We present a probabilistic method to locate the source of seismic events using seismic antennas. The method is based on a comparison of the event azimuths and slownesses derived from frequency-slowness analyses of array data, with a slowness vector model. Several slowness vector models are considered including both homogeneous and horizontally layered half-spaces and also a more complex medium representing the actual topography and three-dimensional velocity structure of the region under study. In this latter model the slowness vector is obtained from frequency-slowness analyses of synthetic signals. These signals are generated using the finite difference method and include the effects of topography and velocity structure to reproduce as closely as possible the behavior of the observed wave fields. A comparison of these results with those obtained with a homogeneous half-space demonstrates the importance of structural and topographic effects, which, if ignored, lead to a bias in the source location. We use synthetic seismograms to test the accuracy and stability of the method and to investigate the effect of our choice of probability distributions. We conclude that this location method can provide the source position of shallow events within a complex volcanic structure such as Kilauea Volcano with an error of ??200 m. Copyright 2001 by the American Geophysical Union.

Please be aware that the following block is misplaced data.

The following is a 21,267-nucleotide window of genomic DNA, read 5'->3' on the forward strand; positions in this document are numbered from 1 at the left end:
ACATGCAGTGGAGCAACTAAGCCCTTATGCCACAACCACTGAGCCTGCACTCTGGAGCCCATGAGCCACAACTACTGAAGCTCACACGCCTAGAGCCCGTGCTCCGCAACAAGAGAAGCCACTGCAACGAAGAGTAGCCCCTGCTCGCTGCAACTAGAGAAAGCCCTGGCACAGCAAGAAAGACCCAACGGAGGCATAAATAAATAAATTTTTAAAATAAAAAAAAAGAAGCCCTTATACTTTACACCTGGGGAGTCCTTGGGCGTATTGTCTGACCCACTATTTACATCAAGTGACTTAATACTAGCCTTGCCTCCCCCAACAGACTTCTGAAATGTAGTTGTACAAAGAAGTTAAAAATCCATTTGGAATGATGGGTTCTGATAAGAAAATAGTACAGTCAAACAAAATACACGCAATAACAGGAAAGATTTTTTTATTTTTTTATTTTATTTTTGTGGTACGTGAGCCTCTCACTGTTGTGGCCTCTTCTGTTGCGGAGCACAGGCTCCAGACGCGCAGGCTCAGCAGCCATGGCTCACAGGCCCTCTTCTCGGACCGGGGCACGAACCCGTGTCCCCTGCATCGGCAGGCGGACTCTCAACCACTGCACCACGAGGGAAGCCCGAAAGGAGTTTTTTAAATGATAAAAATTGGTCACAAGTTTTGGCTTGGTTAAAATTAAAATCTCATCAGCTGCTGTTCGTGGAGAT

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Spatial extent of a hydrothermal system at Kilauea Volcano, Hawaii, determined from array analyses of shallow long-period seismicity 1. Method